Former director of Maine State Housing Authority (MSHA) Dale McCormick and one of her employees used their personal credit cards to make over $170,000 in purchases for MSHA, racking up cash rewards and airline miles for themselves, according to a report from the Office of Program and Governmental Accountability (OPEGA).
The OPEGA report uncovered the practice at MaineHousing, and since McCormick’s resignation in March, MSHA has put a stop to the questionable method of purchasing.
According to the report, in just five years McCormick was reimbursed $44,028 from MaineHousing, “most of which appear to have been charged on her personal credit card,” according to OPEGA, despite the availability of two company credit cards.
The OPEGA report also found that the MaineHousing IT director used a rewards-style Visa credit card for $127,000 in purchases, which could have resulted in as much as $1,270 or more in cash rewards or other points or gifts.
According to OPEGA, the excessive use of personal credit cards opened the door for “personal gain” by McCormick and the other employee, “in the form of cash back, points and other rewards.” A review of documentation at MaineHousing shows that at the time of the reimbursement for her purchases, McCormick used two different types of credit cards, first an American Express card that gave her Airline Miles as rewards, and later a Capital One Rewards MasterCard that advertises a cash back reward.
According to several credit card websites, these cards would typically expect to earn as much as one airline mile per dollar spent, or one percent cash back on each dollar spent.
Like McCormick, the IT Director at MaineHousing regularly used his personal credit card to rack up thousands of dollars in purchases that he was then reimbursed for through the agency. The IT Director was reimbursed a staggering total of $127,076 while working under McCormick, according to OPEGA. MaineHousing said it was common practice for the IT Director to make major computer purchases on his personal credit card and then seek reimbursement.
The IT Director’s reasoning for this, according to OPEGA, was because, “MaineHousing had given him the authority to purchase IT supplies from whatever Internet vendors offered best prices at the time, some of which would not accept purchase orders.” MaineHousing also said that many of the purchases exceeded the limit of the company credit card, but apparently not the limit of the IT Director’s personal card.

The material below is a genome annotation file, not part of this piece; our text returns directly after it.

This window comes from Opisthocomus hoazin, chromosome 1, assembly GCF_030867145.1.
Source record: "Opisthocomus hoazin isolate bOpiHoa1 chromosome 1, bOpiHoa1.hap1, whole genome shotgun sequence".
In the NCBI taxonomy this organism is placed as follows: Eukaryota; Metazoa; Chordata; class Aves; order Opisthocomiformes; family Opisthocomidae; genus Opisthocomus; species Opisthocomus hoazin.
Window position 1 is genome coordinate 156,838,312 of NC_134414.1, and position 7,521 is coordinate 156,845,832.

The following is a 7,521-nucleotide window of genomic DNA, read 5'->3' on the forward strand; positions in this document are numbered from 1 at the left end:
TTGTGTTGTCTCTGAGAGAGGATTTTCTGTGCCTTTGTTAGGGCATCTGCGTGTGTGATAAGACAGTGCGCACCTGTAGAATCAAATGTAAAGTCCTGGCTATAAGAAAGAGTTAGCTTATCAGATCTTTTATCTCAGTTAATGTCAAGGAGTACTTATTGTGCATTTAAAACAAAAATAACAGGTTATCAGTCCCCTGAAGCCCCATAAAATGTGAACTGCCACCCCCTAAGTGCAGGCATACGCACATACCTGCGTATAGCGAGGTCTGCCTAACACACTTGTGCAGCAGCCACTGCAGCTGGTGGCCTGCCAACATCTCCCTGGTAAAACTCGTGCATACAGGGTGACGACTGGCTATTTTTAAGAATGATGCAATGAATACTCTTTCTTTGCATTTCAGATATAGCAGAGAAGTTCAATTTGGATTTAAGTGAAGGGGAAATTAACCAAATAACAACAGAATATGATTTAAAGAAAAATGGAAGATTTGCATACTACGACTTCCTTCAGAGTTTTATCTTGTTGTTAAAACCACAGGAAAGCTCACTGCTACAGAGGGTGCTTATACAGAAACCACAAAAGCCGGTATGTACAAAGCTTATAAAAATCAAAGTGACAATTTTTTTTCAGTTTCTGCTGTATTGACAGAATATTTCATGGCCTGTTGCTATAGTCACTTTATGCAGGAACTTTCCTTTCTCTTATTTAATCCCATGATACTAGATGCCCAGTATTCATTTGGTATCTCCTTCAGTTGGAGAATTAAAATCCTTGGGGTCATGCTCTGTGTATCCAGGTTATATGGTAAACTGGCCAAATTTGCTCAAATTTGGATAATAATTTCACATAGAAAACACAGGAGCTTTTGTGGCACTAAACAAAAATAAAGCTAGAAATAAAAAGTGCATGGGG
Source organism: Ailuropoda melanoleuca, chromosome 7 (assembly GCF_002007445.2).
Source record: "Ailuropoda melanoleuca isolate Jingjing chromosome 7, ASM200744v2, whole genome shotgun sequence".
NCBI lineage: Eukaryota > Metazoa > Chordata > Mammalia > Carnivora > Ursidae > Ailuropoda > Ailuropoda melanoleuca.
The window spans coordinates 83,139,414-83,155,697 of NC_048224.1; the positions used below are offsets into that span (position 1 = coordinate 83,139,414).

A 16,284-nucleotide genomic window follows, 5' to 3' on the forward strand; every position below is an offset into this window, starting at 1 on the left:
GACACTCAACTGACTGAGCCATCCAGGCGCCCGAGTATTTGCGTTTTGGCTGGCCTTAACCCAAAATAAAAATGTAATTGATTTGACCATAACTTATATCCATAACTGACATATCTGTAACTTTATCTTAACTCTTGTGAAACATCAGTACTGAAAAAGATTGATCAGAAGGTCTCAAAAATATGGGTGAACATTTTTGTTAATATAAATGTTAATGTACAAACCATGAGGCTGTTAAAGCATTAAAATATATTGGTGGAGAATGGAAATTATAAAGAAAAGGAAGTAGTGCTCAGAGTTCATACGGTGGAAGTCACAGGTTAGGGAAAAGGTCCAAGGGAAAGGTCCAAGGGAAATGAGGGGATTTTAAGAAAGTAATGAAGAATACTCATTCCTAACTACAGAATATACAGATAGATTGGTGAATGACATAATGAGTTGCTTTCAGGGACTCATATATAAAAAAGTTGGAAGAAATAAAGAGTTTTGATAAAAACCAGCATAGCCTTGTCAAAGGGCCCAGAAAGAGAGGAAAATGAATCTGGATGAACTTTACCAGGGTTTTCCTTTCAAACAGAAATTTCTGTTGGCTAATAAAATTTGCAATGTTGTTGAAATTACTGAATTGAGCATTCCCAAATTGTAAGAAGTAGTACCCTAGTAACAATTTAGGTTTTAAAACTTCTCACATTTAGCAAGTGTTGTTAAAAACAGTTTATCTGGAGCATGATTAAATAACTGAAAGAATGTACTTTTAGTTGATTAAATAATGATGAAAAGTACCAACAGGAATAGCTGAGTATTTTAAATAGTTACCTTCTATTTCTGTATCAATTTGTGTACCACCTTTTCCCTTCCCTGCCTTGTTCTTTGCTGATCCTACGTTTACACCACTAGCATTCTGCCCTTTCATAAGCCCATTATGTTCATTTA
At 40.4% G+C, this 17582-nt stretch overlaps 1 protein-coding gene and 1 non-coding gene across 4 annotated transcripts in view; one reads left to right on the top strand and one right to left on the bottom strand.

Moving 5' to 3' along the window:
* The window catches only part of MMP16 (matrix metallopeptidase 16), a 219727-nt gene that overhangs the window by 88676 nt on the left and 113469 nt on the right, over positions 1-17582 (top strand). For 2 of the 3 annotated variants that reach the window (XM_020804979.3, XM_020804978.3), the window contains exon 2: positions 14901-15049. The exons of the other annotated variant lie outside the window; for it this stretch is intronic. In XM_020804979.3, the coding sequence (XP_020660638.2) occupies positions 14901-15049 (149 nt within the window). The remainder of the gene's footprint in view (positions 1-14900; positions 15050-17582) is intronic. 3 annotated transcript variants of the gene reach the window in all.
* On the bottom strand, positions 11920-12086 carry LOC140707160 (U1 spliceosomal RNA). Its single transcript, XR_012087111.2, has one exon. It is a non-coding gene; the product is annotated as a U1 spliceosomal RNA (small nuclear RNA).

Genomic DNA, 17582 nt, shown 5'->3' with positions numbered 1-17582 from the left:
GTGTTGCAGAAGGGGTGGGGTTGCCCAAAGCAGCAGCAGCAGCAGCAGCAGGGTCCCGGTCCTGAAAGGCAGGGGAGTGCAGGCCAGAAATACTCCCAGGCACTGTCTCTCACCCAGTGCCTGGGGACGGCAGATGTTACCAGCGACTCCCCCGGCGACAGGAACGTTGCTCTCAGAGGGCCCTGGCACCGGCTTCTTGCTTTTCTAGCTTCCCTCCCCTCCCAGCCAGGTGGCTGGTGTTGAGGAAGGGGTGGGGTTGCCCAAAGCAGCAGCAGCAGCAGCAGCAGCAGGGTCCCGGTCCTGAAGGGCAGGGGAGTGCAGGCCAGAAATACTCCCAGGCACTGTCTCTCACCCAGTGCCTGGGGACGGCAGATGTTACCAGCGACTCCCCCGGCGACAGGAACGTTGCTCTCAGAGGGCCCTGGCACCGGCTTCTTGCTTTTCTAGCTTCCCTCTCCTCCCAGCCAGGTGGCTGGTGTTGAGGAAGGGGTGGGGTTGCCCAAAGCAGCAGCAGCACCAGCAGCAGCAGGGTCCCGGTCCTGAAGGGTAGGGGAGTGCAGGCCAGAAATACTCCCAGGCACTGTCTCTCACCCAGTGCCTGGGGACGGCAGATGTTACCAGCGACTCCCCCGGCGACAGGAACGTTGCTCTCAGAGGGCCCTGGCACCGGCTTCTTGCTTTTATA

When asked for more details about the IT Director and his personal credit card, MaineHousing declined to provide information about him, asking that he be kept anonymous. “We respectfully ask that you do not publish the name of the Director of Information Services because he is not a public figure and we’d like to protect his privacy,” MaineHousing said in a statement.
MaineHousing said that the IT Director made the purchases with “MaineHousing’s management approval,” adding that they no longer permit the use of personal credit cards for such purchases.
Both McCormick and the IT Director likely would have seen additional gains in their credit scores as a result of the incurring, and subsequent payoff, of their personal cards through reimbursement.
The OPEGA report, finalized after the departure of former director McCormick, stated that this type of personal gain through use of personal credit cards was unacceptable. MaineHousing issued a response saying that MaineHousing has, “instituted a prohibition on employees’ use of personal credit cards for business expenses other than purchases associated with approved business travel.”
It is unclear if MaineHousing will seek reimbursement from McCormick or the IT Director for any rewards or cash received as a result of the frequent and excessive use of their personal credit cards.
If so, it wouldn’t be the first time the former director has had to pay back the Authority. The OPEGA report notes that McCormick was paid “duplicate” reimbursements on several occasions, and had to be contacted after her resignation to pay MaineHousing back for one of those duplicate reimbursement payments that hadn’t been noticed prior to the OPEGA report.